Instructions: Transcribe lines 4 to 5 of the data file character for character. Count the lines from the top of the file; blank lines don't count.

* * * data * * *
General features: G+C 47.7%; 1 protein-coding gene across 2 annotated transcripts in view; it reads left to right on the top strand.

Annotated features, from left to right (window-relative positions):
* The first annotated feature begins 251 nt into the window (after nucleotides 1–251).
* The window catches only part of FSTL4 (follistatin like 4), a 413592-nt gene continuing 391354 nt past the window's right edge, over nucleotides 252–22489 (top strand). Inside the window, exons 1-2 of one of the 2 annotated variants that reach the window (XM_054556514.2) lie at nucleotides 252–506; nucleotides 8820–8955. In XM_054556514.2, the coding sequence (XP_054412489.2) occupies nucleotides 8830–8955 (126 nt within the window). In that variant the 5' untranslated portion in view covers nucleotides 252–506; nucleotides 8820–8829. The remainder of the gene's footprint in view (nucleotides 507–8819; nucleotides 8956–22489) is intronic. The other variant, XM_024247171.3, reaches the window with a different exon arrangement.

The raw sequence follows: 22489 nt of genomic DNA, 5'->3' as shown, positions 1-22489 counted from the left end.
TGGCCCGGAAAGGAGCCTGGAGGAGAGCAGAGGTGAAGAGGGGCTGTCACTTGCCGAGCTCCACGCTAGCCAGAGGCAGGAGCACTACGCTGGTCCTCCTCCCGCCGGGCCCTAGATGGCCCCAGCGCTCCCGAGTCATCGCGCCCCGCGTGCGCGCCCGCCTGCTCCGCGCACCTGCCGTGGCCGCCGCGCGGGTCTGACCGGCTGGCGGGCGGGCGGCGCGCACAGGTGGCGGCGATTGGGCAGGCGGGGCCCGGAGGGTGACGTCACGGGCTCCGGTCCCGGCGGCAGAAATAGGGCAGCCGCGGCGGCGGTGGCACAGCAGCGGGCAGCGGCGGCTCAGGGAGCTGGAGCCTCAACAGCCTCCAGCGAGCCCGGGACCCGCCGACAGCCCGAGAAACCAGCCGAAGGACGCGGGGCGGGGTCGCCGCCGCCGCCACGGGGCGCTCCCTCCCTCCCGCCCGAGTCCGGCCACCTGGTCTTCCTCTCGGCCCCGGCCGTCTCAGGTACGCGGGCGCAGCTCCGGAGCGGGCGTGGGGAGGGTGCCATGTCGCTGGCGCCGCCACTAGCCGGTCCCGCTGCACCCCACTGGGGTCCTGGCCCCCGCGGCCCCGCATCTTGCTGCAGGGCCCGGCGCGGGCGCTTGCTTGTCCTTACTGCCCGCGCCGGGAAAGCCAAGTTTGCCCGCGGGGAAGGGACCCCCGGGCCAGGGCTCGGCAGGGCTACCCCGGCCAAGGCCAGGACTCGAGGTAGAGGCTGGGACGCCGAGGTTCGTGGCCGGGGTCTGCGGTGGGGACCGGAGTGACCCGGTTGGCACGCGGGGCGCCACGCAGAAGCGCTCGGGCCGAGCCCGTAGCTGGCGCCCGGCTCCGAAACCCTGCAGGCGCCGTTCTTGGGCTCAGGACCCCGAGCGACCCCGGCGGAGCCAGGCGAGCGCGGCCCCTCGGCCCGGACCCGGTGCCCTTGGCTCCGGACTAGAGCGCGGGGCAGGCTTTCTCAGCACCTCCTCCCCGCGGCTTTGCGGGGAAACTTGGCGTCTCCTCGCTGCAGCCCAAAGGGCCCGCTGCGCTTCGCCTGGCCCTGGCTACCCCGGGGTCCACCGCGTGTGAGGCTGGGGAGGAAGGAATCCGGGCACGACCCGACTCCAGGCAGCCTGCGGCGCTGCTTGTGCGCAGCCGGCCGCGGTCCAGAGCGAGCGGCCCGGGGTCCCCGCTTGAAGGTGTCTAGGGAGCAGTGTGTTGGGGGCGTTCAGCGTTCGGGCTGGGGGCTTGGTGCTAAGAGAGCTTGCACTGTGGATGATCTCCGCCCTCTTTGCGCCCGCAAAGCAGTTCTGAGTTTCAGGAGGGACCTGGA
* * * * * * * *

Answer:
* The window catches only part of FSTL4 (follistatin like 4), a 413592-nt gene continuing 391354 nt past the window's right edge, over nucleotides 252–22489 (top strand). Inside the window, exons 1-2 of one of the 2 annotated variants that reach the window (XM_054556514.2) lie at nucleotides 252–506; nucleotides 8820–8955. In XM_054556514.2, the coding sequence (XP_054412489.2) occupies nucleotides 8830–8955 (126 nt within the window). In that variant the 5' untranslated portion in view covers nucleotides 252–506; nucleotides 8820–8829. The remainder of the gene's footprint in view (nucleotides 507–8819; nucleotides 8956–22489) is intronic. The other variant, XM_024247171.3, reaches the window with a different exon arrangement.

The raw sequence follows: 22489 nt of genomic DNA, 5'->3' as shown, positions 1-22489 counted from the left end.